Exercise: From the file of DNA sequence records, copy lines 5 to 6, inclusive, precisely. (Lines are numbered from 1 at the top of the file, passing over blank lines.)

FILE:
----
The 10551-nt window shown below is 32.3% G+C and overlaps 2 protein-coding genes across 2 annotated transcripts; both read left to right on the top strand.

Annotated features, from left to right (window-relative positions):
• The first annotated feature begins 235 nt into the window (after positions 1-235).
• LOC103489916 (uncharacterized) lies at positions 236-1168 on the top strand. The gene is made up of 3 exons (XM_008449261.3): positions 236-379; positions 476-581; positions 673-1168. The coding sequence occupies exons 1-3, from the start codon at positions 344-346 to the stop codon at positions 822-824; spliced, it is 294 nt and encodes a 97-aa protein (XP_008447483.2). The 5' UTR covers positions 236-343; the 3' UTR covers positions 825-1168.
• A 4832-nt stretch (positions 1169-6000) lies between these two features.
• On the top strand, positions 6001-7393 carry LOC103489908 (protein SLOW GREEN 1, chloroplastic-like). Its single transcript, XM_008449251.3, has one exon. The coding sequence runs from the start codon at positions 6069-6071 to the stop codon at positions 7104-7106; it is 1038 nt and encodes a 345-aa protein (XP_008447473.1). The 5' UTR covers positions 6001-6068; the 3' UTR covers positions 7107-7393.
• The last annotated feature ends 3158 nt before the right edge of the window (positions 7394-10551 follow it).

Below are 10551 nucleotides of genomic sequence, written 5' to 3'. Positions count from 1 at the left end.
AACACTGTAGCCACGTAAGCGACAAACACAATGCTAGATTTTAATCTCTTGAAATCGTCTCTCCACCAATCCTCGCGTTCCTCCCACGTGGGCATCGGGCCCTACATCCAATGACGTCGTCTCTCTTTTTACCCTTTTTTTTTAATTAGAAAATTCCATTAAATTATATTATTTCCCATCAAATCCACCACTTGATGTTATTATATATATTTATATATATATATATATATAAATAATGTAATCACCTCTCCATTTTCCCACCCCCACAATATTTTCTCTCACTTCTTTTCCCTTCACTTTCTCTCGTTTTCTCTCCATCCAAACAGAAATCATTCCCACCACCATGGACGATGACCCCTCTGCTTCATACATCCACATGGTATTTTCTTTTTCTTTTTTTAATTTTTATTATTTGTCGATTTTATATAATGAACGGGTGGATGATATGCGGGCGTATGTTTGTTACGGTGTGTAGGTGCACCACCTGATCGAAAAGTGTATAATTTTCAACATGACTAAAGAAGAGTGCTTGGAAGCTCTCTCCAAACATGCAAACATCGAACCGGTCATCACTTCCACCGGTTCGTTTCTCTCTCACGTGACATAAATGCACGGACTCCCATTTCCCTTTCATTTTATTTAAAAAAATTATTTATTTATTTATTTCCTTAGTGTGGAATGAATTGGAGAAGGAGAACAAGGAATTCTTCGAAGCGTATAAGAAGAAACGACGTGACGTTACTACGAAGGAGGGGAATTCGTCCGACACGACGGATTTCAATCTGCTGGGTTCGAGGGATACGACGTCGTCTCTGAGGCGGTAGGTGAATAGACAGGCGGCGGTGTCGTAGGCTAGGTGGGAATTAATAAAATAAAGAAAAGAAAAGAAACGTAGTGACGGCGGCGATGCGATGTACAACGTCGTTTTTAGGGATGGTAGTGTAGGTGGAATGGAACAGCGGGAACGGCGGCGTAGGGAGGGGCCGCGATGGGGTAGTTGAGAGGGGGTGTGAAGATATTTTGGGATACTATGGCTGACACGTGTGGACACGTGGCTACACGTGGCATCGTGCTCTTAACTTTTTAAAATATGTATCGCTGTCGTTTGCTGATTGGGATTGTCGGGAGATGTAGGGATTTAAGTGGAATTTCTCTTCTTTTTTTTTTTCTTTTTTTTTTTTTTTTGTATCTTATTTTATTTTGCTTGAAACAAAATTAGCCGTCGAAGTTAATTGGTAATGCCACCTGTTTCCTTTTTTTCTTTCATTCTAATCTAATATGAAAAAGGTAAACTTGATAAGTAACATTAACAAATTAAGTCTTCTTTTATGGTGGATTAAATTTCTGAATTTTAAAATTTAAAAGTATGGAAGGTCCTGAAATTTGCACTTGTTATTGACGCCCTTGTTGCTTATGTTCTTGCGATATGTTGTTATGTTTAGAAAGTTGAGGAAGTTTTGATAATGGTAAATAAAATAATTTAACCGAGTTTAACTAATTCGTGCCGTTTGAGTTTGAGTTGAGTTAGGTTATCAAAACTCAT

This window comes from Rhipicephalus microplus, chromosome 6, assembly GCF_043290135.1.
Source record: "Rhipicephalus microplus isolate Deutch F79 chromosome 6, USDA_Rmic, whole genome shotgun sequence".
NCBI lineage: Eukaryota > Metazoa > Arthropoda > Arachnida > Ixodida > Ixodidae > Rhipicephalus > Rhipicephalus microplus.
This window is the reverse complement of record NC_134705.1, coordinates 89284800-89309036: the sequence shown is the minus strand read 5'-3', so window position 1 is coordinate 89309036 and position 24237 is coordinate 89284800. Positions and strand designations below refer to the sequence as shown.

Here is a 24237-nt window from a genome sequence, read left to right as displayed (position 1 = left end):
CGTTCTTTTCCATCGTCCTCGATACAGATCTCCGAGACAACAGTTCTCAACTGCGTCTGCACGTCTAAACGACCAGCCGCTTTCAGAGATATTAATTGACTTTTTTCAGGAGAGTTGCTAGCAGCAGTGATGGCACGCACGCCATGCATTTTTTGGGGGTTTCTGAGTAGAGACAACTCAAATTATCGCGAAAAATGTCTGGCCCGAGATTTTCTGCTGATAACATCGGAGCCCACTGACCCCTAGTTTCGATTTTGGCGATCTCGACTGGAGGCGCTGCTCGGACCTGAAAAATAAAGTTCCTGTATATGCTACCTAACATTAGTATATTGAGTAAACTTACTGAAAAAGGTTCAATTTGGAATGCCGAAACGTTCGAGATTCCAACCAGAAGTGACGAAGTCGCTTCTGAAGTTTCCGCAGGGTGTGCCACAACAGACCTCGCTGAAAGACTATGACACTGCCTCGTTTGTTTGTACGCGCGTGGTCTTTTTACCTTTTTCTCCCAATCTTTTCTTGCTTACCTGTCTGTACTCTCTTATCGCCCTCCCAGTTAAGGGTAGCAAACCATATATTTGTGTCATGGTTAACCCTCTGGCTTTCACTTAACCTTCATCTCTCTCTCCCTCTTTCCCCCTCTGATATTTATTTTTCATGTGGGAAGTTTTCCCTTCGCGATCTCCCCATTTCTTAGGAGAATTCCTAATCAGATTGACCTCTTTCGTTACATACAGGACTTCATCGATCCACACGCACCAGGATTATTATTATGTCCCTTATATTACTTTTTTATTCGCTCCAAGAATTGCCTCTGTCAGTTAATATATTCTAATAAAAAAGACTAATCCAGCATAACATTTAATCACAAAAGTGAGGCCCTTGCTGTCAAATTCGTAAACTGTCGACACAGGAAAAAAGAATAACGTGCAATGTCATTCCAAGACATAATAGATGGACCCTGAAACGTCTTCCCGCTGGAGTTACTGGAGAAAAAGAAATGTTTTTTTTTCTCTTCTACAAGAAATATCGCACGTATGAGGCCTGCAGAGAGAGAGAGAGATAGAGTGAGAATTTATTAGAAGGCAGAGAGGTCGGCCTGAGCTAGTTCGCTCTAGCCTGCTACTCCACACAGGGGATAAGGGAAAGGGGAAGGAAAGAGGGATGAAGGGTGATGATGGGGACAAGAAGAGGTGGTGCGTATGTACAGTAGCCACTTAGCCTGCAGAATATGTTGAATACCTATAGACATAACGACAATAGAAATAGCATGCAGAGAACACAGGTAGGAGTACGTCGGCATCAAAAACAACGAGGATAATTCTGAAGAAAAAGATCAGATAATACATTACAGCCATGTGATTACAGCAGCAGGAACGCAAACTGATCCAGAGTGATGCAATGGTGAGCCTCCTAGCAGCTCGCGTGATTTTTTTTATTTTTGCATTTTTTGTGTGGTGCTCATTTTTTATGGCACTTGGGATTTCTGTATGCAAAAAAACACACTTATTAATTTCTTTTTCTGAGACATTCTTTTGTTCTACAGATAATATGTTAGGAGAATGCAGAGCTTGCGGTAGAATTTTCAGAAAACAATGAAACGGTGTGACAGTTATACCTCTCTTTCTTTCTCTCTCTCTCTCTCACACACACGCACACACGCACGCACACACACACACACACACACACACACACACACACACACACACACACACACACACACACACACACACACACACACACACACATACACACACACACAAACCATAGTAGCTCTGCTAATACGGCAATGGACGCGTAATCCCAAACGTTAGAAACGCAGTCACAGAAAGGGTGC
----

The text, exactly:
• A 4832-nt stretch (positions 1169-6000) lies between these two features.
• On the top strand, positions 6001-7393 carry LOC103489908 (protein SLOW GREEN 1, chloroplastic-like). Its single transcript, XM_008449251.3, has one exon. The coding sequence runs from the start codon at positions 6069-6071 to the stop codon at positions 7104-7106; it is 1038 nt and encodes a 345-aa protein (XP_008447473.1). The 5' UTR covers positions 6001-6068; the 3' UTR covers positions 7107-7393.